Four in 10 Britons immune to flu symptoms, leading to hopes of a new vaccine

43 per cent of unvaccinated people had immune cells meaning they will not experience traditional flu symptoms

Alexandra Sims
Tuesday 16 June 2015 10:17 BST
43 per cent of Britons had immune flu cells and will not experience symptoms
43 per cent of Britons had immune flu cells and will not experience symptoms (Tom Merton/Getty Creative)

Almost half of Britons are immune to flu symptoms, according to new research, boosting anticipation of a new vaccine that could use our natural resistance to fight epidemics.

A four year study, carried out by researchers at University College London and Oxford University, found that 43 per cent of the unvaccinated people tested had immune cells, meaning they will not experience influenza symptoms such as coughs, headaches and fever.

This means that despite carrying the virus their chances of passing on the illness are reduced by two thirds.

Roughly half of people developed these high levels of immunity from exposure to flu earlier in life, protecting them from both seasonal and pandemic flu.

This research has ignited hopes that a vaccine could be created reducing the intensity and spread of seasonal flu, but could also be used to treat more severe strains such as bird and swine flu.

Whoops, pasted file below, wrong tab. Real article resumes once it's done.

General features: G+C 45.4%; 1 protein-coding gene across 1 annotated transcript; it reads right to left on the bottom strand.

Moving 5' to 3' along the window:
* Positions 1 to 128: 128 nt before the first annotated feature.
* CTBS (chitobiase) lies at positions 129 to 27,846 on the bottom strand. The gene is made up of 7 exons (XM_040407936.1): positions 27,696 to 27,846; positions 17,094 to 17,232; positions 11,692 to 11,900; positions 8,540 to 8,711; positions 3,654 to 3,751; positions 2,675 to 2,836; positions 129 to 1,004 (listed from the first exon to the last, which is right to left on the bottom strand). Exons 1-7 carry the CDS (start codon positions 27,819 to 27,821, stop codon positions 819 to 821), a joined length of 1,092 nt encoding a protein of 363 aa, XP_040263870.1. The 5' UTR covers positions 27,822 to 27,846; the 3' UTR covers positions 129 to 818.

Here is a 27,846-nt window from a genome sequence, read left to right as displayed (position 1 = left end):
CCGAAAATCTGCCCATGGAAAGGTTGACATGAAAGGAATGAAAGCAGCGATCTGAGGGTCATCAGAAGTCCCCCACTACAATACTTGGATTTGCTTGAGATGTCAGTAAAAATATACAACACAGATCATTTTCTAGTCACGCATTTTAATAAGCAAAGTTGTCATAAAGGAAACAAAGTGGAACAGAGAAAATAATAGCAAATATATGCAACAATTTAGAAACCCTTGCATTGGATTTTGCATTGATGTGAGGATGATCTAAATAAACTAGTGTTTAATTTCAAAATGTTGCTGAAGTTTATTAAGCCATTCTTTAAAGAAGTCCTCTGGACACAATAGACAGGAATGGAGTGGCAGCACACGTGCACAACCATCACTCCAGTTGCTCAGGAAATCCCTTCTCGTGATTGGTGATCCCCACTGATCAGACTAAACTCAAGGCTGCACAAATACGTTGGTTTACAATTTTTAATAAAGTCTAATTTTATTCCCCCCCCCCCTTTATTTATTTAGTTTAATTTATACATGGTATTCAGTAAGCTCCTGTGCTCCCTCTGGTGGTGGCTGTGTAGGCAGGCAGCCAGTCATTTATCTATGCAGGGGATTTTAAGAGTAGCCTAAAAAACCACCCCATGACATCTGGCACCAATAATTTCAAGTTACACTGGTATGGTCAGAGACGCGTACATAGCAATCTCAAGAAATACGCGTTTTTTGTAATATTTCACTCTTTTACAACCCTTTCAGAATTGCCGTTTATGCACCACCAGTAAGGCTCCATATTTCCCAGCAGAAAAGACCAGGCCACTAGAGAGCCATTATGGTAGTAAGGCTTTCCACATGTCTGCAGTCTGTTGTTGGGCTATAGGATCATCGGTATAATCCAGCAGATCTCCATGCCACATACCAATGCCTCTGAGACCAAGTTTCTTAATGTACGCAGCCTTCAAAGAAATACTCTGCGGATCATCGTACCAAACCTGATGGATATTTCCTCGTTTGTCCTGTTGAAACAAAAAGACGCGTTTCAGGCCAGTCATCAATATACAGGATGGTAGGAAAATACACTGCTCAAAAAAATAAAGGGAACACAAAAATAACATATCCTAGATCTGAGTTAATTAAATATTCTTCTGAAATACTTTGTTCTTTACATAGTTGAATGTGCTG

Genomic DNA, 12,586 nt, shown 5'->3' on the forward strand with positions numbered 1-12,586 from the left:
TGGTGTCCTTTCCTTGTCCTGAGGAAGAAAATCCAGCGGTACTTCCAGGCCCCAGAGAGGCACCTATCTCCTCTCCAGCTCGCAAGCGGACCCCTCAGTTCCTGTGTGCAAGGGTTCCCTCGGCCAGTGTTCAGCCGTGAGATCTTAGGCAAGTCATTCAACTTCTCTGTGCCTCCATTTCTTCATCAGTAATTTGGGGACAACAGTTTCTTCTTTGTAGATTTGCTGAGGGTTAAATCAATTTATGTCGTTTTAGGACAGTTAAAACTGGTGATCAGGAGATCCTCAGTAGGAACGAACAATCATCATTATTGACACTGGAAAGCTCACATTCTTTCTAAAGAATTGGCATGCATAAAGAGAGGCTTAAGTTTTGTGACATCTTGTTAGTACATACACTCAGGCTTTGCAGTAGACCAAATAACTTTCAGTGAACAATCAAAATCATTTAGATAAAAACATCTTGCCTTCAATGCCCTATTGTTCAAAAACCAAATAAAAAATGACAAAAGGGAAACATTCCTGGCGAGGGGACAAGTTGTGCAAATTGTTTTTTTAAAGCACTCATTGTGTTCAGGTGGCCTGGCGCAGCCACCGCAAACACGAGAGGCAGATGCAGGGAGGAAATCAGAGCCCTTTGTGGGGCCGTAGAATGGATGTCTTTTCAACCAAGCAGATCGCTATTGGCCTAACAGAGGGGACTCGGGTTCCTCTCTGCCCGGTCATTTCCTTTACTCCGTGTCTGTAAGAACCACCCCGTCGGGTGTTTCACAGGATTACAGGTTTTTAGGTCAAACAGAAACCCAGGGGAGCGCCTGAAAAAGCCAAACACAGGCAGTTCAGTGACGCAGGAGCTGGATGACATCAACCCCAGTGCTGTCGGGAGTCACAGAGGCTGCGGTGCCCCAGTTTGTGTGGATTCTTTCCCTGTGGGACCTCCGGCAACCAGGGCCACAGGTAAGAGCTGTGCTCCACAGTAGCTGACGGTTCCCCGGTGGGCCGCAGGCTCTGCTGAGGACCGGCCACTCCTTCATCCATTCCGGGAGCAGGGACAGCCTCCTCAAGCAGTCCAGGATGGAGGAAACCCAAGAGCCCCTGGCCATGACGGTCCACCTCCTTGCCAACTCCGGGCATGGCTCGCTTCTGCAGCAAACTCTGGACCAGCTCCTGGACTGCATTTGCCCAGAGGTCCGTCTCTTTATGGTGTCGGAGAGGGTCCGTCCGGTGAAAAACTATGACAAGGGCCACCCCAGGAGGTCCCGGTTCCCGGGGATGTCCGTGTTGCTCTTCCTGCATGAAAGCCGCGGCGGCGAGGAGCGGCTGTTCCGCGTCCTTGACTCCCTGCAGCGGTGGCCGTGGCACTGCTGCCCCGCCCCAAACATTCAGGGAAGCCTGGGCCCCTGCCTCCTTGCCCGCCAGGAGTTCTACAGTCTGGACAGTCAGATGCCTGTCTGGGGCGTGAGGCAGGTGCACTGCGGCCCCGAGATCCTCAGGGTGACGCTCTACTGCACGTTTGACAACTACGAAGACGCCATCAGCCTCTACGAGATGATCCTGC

The study found that people with natural immunity to flu produce “T cells” which fight and control infections by targeting influenza’s core structural protein.

This differs from traditional vaccines which only target the outside of the virus. As the outside proteins of flu change every year this means that the flu vaccine must be constantly updated.

The proteins at the centre of the flu virus are much more stable meaning this new immunity could lead to a vaccine which could work for multiple years and be stockpiled.

Professor Andrew Hayward, co-lead author and UCL’s Farr Institute of Health Informatics, said: 'Current flu vaccines help us make antibodies that target the proteins on the outside of a flu virus. These evolve gradually from from year to year and dramatically in the event of a pandemic making it hard for the public health community and vaccine manufacturers to keep up.'

'This was illustrated last year, when the seasonal flu vaccine was much less effective than normal. It’s also why we don’t have vaccine available at the start of a flu pandemic when it would be most useful.”

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